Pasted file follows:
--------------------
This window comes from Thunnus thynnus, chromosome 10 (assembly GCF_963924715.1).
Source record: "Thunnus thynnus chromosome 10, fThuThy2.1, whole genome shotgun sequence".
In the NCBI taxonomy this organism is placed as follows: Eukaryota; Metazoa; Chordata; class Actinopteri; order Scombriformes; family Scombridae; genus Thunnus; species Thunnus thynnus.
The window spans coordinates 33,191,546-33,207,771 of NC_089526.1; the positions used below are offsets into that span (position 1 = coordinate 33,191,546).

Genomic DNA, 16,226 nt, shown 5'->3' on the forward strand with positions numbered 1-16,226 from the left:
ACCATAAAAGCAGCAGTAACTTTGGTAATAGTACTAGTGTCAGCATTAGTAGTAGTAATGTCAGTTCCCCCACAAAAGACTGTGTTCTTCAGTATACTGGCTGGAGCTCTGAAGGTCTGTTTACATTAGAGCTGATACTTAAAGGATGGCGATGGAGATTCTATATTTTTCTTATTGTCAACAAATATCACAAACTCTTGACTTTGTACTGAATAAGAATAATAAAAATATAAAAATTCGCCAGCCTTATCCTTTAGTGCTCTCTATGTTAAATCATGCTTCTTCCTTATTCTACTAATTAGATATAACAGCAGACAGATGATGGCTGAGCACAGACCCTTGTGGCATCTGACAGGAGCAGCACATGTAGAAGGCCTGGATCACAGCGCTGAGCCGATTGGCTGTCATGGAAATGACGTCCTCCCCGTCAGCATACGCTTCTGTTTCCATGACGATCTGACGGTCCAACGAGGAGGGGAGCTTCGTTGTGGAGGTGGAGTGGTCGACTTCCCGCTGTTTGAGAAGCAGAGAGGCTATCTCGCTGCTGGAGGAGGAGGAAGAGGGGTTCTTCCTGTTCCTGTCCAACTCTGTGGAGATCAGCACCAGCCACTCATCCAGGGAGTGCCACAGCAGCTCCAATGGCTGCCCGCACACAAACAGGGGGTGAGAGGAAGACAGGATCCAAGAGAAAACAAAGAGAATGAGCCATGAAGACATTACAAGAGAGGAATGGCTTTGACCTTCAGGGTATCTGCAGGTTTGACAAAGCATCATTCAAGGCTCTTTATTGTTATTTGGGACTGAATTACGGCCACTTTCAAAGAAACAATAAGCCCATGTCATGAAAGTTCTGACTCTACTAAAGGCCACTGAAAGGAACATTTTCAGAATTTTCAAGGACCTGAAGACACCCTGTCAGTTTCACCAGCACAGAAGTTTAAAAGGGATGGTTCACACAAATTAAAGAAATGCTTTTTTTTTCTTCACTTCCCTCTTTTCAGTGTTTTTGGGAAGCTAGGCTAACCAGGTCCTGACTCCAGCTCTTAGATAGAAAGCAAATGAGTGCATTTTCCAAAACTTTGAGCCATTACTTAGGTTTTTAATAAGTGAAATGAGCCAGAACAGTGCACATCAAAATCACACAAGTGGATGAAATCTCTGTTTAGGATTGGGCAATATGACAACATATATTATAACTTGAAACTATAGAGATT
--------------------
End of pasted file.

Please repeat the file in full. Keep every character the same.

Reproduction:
This window comes from Thunnus thynnus, chromosome 10 (assembly GCF_963924715.1).
Source record: "Thunnus thynnus chromosome 10, fThuThy2.1, whole genome shotgun sequence".
In the NCBI taxonomy this organism is placed as follows: Eukaryota; Metazoa; Chordata; class Actinopteri; order Scombriformes; family Scombridae; genus Thunnus; species Thunnus thynnus.
The window spans coordinates 33,191,546-33,207,771 of NC_089526.1; the positions used below are offsets into that span (position 1 = coordinate 33,191,546).

Genomic DNA, 16,226 nt, shown 5'->3' on the forward strand with positions numbered 1-16,226 from the left:
ACCATAAAAGCAGCAGTAACTTTGGTAATAGTACTAGTGTCAGCATTAGTAGTAGTAATGTCAGTTCCCCCACAAAAGACTGTGTTCTTCAGTATACTGGCTGGAGCTCTGAAGGTCTGTTTACATTAGAGCTGATACTTAAAGGATGGCGATGGAGATTCTATATTTTTCTTATTGTCAACAAATATCACAAACTCTTGACTTTGTACTGAATAAGAATAATAAAAATATAAAAATTCGCCAGCCTTATCCTTTAGTGCTCTCTATGTTAAATCATGCTTCTTCCTTATTCTACTAATTAGATATAACAGCAGACAGATGATGGCTGAGCACAGACCCTTGTGGCATCTGACAGGAGCAGCACATGTAGAAGGCCTGGATCACAGCGCTGAGCCGATTGGCTGTCATGGAAATGACGTCCTCCCCGTCAGCATACGCTTCTGTTTCCATGACGATCTGACGGTCCAACGAGGAGGGGAGCTTCGTTGTGGAGGTGGAGTGGTCGACTTCCCGCTGTTTGAGAAGCAGAGAGGCTATCTCGCTGCTGGAGGAGGAGGAAGAGGGGTTCTTCCTGTTCCTGTCCAACTCTGTGGAGATCAGCACCAGCCACTCATCCAGGGAGTGCCACAGCAGCTCCAATGGCTGCCCGCACACAAACAGGGGGTGAGAGGAAGACAGGATCCAAGAGAAAACAAAGAGAATGAGCCATGAAGACATTACAAGAGAGGAATGGCTTTGACCTTCAGGGTATCTGCAGGTTTGACAAAGCATCATTCAAGGCTCTTTATTGTTATTTGGGACTGAATTACGGCCACTTTCAAAGAAACAATAAGCCCATGTCATGAAAGTTCTGACTCTACTAAAGGCCACTGAAAGGAACATTTTCAGAATTTTCAAGGACCTGAAGACACCCTGTCAGTTTCACCAGCACAGAAGTTTAAAAGGGATGGTTCACACAAATTAAAGAAATGCTTTTTTTTTCTTCACTTCCCTCTTTTCAGTGTTTTTGGGAAGCTAGGCTAACCAGGTCCTGACTCCAGCTCTTAGATAGAAAGCAAATGAGTGCATTTTCCAAAACTTTGAGCCATTACTTAGGTTTTTAATAAGTGAAATGAGCCAGAACAGTGCACATCAAAATCACACAAGTGGATGAAATCTCTGTTTAGGATTGGGCAATATGACAACATATATTATAACTTGAAACTATAGAGATT